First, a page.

Foods Indigenous to the Western Hemisphere



By Jeremy Trombley

Milkweeds are one of the most abundant wild vegetables available. In most cases they are thought of as weeds, but once the bitter element is removed they are very useful vegetable plants. The young shoots are collected in the early spring, and provide an asparagus-like dish. The new leaves can be served like spinach, the budding flowers like broccoli and the young pods like boiled okra. These last must be collected at exactly the right time, before the pods become hard and leathery. The tender flesh and slightly fluffy inside, once prepared, makes a nice addition to any meal. Care must be taken, however, as some species may be toxic.

Before these can be enjoyed, however, the bitter flavor must be removed. The preparation is the same for all four parts. Simply, place the vegetable in a pot and cover with boiling water. Allow the water to boil for a couple of minutes and then strain the vegetables. Repeat this process three times and then boil the vegetable once more in clean water for ten minutes.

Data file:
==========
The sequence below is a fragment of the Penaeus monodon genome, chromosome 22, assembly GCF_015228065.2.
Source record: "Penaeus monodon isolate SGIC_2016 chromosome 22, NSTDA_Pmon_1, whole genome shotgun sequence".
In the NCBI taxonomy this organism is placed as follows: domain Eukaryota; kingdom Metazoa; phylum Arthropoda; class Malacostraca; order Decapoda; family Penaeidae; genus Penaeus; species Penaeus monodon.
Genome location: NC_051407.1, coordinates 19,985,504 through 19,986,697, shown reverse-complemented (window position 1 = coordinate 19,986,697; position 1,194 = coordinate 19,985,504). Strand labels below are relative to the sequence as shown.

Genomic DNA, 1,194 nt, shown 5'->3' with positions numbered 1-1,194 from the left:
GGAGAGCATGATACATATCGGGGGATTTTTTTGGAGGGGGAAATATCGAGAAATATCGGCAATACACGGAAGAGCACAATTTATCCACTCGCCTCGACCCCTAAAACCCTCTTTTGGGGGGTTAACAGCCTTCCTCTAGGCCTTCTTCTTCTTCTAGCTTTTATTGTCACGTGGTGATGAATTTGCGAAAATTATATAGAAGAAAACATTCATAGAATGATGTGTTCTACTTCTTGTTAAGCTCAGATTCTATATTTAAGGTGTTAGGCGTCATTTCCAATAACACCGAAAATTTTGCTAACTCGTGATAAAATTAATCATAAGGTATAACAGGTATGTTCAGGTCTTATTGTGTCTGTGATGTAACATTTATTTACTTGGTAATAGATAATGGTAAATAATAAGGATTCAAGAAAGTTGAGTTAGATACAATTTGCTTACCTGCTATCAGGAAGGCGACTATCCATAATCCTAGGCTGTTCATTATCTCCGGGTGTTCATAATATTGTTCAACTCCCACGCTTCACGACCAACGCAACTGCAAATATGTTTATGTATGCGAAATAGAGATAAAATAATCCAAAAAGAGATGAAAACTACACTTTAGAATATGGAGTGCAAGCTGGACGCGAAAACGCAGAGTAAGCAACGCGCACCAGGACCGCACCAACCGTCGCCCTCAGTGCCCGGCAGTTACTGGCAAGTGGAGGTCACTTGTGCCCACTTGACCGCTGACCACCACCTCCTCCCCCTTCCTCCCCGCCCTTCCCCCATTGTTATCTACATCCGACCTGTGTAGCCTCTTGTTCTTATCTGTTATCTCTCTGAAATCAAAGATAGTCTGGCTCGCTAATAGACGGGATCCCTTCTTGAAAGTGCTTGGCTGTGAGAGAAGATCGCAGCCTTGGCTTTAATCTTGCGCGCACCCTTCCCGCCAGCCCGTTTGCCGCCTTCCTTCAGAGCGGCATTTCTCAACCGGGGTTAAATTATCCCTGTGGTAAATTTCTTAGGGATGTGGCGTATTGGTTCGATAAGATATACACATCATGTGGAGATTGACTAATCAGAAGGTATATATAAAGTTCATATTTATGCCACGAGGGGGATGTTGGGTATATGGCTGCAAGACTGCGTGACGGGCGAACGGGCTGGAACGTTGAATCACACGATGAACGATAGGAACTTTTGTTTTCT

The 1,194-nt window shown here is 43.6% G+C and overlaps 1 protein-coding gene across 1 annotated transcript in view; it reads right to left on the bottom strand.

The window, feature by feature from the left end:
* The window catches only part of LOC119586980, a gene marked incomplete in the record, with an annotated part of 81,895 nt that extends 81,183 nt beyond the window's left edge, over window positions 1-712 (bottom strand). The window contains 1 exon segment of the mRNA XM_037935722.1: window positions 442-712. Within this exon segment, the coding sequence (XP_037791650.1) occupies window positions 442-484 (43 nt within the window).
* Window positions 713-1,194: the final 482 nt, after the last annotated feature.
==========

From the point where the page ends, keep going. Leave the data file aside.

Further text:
In addition to eating, milkweed has several other uses. The down found inside the mature pod has remarkable insulating properties, and can be used in place of down or other blanket and pillow fillings. The latex for which the plant is named is full of alkaloids, and has been used as an astringent, for removing warts and as a treatment for poison ivy. Furthermore, its presence is beneficial for surrounding plants and for the insects who utilize its pollen.


Fernald, Merritt Lyndon. Edible Wild Plants of Eastern North America. Rev. New York: Harper, 1958.

Gibbons, Euell. Stalking the Wild Asparagus. Field guide ed. New York: D. McKay, 1962.